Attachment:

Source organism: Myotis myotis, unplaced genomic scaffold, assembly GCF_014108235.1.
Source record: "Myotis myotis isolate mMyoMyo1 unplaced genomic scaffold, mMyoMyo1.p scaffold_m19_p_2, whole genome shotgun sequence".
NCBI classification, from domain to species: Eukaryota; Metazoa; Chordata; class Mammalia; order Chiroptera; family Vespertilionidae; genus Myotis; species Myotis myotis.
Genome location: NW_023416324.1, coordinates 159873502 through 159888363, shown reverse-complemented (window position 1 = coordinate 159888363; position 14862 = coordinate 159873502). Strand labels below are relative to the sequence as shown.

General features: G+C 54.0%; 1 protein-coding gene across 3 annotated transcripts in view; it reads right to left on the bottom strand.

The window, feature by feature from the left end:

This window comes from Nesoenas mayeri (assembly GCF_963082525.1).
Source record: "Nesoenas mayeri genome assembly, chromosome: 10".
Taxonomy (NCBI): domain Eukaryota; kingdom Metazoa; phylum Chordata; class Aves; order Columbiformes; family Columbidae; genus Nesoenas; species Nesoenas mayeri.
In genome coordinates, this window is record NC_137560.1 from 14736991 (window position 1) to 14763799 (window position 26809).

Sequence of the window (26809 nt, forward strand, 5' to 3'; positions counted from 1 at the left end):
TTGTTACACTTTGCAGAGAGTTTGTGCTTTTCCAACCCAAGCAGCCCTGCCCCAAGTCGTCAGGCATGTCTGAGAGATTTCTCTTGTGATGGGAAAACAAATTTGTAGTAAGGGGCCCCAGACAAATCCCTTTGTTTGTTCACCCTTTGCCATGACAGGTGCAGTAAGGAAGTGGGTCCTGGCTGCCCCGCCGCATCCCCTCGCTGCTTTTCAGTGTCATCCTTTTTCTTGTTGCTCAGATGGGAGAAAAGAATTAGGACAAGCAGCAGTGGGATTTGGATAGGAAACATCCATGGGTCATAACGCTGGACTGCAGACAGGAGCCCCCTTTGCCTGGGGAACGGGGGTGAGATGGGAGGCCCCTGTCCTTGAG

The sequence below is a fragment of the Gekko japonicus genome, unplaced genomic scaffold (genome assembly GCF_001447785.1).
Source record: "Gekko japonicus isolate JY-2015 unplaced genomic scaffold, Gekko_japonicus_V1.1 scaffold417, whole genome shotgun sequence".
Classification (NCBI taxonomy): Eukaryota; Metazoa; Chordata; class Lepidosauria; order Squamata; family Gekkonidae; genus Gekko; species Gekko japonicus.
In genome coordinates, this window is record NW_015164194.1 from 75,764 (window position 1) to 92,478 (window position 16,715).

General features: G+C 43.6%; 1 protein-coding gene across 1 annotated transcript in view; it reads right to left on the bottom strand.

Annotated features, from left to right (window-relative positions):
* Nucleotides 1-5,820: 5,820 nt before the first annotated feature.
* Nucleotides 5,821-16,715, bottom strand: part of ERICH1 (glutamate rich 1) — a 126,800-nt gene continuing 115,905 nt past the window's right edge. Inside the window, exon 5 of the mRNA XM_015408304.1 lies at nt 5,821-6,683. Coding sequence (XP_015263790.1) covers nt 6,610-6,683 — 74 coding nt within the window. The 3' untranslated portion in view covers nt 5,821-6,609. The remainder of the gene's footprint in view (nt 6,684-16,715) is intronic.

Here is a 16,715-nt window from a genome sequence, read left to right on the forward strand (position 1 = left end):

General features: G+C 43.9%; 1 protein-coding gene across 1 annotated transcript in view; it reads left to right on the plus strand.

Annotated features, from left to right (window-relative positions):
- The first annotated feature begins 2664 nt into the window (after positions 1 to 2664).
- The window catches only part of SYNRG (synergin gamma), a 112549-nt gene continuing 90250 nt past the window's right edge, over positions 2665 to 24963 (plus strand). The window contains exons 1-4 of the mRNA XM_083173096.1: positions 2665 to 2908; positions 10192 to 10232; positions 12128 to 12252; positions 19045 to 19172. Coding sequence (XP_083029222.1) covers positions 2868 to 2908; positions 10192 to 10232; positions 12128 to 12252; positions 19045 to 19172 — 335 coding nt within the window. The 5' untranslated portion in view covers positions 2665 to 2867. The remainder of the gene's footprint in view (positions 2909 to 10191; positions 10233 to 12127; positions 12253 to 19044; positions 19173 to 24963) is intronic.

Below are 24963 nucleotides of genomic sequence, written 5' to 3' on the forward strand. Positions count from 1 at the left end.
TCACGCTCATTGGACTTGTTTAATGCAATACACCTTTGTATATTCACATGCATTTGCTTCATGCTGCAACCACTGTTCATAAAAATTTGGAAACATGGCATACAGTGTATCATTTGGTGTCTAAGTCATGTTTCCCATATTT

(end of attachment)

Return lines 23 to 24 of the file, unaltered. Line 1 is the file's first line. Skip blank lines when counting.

Annotated features, from left to right (window-relative positions):
- The first annotated feature begins 2664 nt into the window (after positions 1 to 2664).